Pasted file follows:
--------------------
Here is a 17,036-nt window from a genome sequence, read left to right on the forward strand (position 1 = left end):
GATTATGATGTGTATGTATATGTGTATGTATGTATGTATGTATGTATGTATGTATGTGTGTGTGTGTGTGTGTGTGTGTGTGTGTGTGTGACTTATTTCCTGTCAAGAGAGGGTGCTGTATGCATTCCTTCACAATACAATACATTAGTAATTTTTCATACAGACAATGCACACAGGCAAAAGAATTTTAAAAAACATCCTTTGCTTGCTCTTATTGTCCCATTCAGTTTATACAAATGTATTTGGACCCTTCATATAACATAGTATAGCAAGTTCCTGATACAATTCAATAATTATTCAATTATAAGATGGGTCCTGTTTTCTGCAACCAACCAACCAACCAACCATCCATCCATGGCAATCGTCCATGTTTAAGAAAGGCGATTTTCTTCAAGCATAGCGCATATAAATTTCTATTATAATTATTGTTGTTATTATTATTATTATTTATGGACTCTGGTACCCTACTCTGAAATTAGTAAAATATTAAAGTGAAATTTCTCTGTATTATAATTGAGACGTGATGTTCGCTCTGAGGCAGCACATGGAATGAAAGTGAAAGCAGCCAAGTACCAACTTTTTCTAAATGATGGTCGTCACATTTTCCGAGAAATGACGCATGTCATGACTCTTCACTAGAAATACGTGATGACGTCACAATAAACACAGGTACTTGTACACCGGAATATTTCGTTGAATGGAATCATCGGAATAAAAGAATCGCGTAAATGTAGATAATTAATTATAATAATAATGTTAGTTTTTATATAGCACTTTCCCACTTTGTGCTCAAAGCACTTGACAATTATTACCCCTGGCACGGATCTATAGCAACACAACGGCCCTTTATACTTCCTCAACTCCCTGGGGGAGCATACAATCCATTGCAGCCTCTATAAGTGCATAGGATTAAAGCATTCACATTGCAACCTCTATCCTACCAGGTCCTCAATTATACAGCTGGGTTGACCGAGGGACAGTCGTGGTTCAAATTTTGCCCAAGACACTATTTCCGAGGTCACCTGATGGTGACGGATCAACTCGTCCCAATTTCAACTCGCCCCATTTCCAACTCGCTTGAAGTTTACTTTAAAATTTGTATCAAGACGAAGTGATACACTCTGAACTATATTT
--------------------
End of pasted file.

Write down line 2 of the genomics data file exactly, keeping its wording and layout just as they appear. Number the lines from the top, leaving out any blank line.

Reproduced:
GATTATGATGTGTATGTATATGTGTATGTATGTATGTATGTATGTATGTATGTATGTGTGTGTGTGTGTGTGTGTGTGTGTGTGTGTGTGACTTATTTCCTGTCAAGAGAGGGTGCTGTATGCATTCCTTCACAATACAATACATTAGTAATTTTTCATACAGACAATGCACACAGGCAAAAGAATTTTAAAAAACATCCTTTGCTTGCTCTTATTGTCCCATTCAGTTTATACAAATGTATTTGGACCCTTCATATAACATAGTATAGCAAGTTCCTGATACAATTCAATAATTATTCAATTATAAGATGGGTCCTGTTTTCTGCAACCAACCAACCAACCAACCATCCATCCATGGCAATCGTCCATGTTTAAGAAAGGCGATTTTCTTCAAGCATAGCGCATATAAATTTCTATTATAATTATTGTTGTTATTATTATTATTATTTATGGACTCTGGTACCCTACTCTGAAATTAGTAAAATATTAAAGTGAAATTTCTCTGTATTATAATTGAGACGTGATGTTCGCTCTGAGGCAGCACATGGAATGAAAGTGAAAGCAGCCAAGTACCAACTTTTTCTAAATGATGGTCGTCACATTTTCCGAGAAATGACGCATGTCATGACTCTTCACTAGAAATACGTGATGACGTCACAATAAACACAGGTACTTGTACACCGGAATATTTCGTTGAATGGAATCATCGGAATAAAAGAATCGCGTAAATGTAGATAATTAATTATAATAATAATGTTAGTTTTTATATAGCACTTTCCCACTTTGTGCTCAAAGCACTTGACAATTATTACCCCTGGCACGGATCTATAGCAACACAACGGCCCTTTATACTTCCTCAACTCCCTGGGGGAGCATACAATCCATTGCAGCCTCTATAAGTGCATAGGATTAAAGCATTCACATTGCAACCTCTATCCTACCAGGTCCTCAATTATACAGCTGGGTTGACCGAGGGACAGTCGTGGTTCAAATTTTGCCCAAGACACTATTTCCGAGGTCACCTGATGGTGACGGATCAACTCGTCCCAATTTCAACTCGCCCCATTTCCAACTCGCTTGAAGTTTACTTTAAAATTTGTATCAAGACGAAGTGATACACTCTGAACTATATTT